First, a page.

THE BRITISH LIBRARY

English and Drama blog

16 December 2016

P.G. Wodehouse Archive at the British Library

Recently, as part of our cultural preview for 2017, we announced that the personal archive of P.G. Wodehouse has come to the British Library on loan and is to be made publicly available for the first time.

P.G. Wodehouse (1881-1975) was a prolific writer and is one of the most widely read humourists of the twentieth century. Publishing over ninety books in his lifetime, he is best known as the author of the well-loved series of novels featuring Jeeves and Wooster. He also forged a successful career as an acclaimed lyricist, satirist and social commentator.

Sir Edward Cazalet, who has made the archive available to the Library, said:

“I am so delighted that the British Library is to provide a home for my P.G. Wodehouse archive. Given that Wodehouse is now ranked as one of the leading, if not the leading, humourist authors of the 20th century writing in the English language, I believe that this broad-based collection will not only bring much pleasure and laughter to its readers but will also prove to be critical to any serious study of 20th century humour and literature.  

PGW would have been so proud to know that he is now counted amongst his great literary heroes, headed by Shakespeare, Tennyson and so many others. This archive I have built up over a period of more than 40 years since Plum’s [Wodehouse] death in 1975. It contains many of his drafts and manuscripts, and has copious quantities of correspondence with composers, authors, relations and close friends, as well as a wide range of other interesting documents.”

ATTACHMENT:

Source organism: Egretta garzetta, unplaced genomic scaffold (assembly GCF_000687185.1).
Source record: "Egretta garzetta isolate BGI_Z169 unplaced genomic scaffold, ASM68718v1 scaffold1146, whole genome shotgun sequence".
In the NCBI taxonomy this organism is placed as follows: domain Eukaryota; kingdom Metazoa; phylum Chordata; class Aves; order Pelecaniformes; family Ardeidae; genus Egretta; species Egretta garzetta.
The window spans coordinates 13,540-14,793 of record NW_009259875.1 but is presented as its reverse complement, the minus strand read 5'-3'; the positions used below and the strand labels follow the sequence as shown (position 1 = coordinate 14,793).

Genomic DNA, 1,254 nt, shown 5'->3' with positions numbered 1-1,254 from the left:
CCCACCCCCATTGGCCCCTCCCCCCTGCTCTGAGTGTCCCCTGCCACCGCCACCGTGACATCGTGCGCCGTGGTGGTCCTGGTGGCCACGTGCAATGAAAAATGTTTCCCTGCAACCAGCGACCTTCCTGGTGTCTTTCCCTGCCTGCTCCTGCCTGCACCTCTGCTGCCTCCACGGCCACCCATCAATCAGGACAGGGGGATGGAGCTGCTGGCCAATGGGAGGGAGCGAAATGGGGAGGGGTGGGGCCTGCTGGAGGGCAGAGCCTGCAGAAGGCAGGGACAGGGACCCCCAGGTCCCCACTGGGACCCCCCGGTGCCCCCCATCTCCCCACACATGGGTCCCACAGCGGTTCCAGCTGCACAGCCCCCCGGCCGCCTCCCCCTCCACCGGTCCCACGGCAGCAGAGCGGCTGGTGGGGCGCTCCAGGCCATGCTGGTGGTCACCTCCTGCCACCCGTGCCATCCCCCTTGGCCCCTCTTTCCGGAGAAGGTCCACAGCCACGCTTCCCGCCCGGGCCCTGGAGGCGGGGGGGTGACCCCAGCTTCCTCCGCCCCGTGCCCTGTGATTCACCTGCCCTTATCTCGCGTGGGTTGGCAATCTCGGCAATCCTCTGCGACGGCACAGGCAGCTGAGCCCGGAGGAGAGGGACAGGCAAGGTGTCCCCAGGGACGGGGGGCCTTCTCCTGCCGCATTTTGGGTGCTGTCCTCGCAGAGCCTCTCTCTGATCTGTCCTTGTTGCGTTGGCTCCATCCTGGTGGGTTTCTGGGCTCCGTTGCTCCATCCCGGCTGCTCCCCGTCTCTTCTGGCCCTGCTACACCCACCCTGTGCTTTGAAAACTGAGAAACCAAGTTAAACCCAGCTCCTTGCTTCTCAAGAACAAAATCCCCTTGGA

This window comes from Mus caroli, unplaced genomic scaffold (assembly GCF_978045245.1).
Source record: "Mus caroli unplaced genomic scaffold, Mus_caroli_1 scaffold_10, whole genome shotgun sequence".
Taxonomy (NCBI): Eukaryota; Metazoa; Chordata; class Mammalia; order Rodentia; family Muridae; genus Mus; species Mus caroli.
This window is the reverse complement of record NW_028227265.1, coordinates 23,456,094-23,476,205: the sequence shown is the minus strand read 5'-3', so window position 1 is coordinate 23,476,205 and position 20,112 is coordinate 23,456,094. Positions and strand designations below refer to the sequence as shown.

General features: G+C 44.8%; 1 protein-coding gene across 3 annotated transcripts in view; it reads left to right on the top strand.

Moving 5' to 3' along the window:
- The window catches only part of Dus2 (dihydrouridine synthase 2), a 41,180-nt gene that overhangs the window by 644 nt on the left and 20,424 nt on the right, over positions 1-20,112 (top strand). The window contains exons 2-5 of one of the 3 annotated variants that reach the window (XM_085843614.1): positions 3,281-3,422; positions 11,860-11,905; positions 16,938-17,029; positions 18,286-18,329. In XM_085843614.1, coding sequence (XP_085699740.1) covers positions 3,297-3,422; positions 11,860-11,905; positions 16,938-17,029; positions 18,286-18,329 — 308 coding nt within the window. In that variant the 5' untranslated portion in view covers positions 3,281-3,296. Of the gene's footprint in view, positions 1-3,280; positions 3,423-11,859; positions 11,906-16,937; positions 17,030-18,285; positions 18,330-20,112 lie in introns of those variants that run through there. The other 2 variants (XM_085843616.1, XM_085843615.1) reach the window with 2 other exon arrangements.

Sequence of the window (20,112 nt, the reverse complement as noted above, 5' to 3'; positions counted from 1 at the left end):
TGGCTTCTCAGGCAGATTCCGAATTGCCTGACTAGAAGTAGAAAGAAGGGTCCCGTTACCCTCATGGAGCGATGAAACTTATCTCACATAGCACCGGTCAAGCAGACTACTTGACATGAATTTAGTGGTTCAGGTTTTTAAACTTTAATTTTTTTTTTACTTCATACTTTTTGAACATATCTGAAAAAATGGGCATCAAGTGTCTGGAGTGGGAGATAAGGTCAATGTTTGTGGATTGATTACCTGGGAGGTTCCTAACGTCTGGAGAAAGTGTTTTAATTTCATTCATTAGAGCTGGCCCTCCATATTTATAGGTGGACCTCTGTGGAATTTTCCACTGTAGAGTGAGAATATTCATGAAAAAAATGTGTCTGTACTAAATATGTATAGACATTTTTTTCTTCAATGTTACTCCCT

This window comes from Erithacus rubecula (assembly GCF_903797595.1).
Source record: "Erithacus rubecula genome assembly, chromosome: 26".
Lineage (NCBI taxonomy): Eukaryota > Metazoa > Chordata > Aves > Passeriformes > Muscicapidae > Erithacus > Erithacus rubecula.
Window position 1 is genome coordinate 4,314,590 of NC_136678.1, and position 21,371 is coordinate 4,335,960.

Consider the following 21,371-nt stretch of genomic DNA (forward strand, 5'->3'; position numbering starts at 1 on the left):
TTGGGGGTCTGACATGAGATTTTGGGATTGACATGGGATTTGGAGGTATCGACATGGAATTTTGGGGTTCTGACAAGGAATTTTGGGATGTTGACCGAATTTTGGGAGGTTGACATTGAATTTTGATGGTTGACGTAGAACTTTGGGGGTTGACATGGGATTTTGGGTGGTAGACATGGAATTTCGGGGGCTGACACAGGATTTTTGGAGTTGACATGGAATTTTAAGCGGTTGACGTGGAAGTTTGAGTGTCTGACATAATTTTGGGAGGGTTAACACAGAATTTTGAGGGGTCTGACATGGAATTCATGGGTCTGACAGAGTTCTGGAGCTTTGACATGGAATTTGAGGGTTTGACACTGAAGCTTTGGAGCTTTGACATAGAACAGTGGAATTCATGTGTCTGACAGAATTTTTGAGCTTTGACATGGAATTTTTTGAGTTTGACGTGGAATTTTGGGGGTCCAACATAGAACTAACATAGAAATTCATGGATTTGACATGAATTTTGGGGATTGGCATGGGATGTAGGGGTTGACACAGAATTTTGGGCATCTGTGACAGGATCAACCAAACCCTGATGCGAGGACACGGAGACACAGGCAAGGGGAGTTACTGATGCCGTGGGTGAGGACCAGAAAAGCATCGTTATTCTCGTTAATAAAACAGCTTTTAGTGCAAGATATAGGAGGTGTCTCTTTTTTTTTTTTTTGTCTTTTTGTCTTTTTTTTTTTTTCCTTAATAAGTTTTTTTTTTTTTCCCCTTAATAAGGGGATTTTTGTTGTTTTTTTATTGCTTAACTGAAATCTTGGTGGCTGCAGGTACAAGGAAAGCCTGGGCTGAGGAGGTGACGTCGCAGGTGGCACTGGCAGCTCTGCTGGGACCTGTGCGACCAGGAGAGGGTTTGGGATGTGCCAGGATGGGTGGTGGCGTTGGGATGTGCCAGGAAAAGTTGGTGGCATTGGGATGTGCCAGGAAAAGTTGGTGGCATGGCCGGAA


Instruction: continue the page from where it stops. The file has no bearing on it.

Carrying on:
The archive spans material dating from 1900-2005 and includes manuscript drafts and notebooks relating to Wodehouse’s fiction and essays, among them Aunts Aren’t Gentlemen, the last novel in the Jeeves and Wooster books, and his final published novel, Sunset at Blandings.

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“Keeping it from Harold”, story by PGW in the December 1913 issue of The Strand Magazine. Image reproduced by kind permission of the Trustees of the P.G. Wodehouse Estate. 

The archive also contains material relating to his writing for theatre, film and cinema. While in America Wodehouse wrote the lyrics for a number of American musicals in collaboration with composer Jerome Kern and Guy Bolton, playwright and librettist. The collaborators were very successful and at one point had five shows running simultaneously on Broadway. Wodehouse also worked in Hollywood where he was one of the script writers of Those Three French Girls. The screenplay for this is also part of the archive.

Wodehouse’s correspondence reveals his conversations with family, friends, authors and fellow artists. These include letters from Evelyn Waugh - who described Wodehouse as his ‘revered master’ - and from the American lyricist Ira Gershwin. One of his letters to his wife, written while he was under arrest in France, has a rather interesting story.  The letter did not reach Mrs Wodehouse until it was rediscovered in a house in Frimley in the summer of 1977, and sent to her by Peter May, whose neighbour had discovered the letter when sorting through her late husband’s effects. 

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Letter from PGW to his wife Ethel, 25 November 1944. Images reproduced by kind permission of the Trustees of the P.G. Wodehouse Estate. 

The archive also includes the handwritten manuscript of Wodehouse’s ‘Camp Diary’. Having been interned by the German Army in various temporary prison camps Wodehouse eventually arrived in a converted asylum at Tost, in Upper Silesia. During this time he kept a diary, which he turned into a series of talks with which he entertained his fellow detainees. With typical dry humour, these talks reflected the traditional code of honour of the detainees, their practice of making light of their discomforts and remaining stoic, and showed how they did their best to lift their spirits when faced with challenging and dangerous circumstances.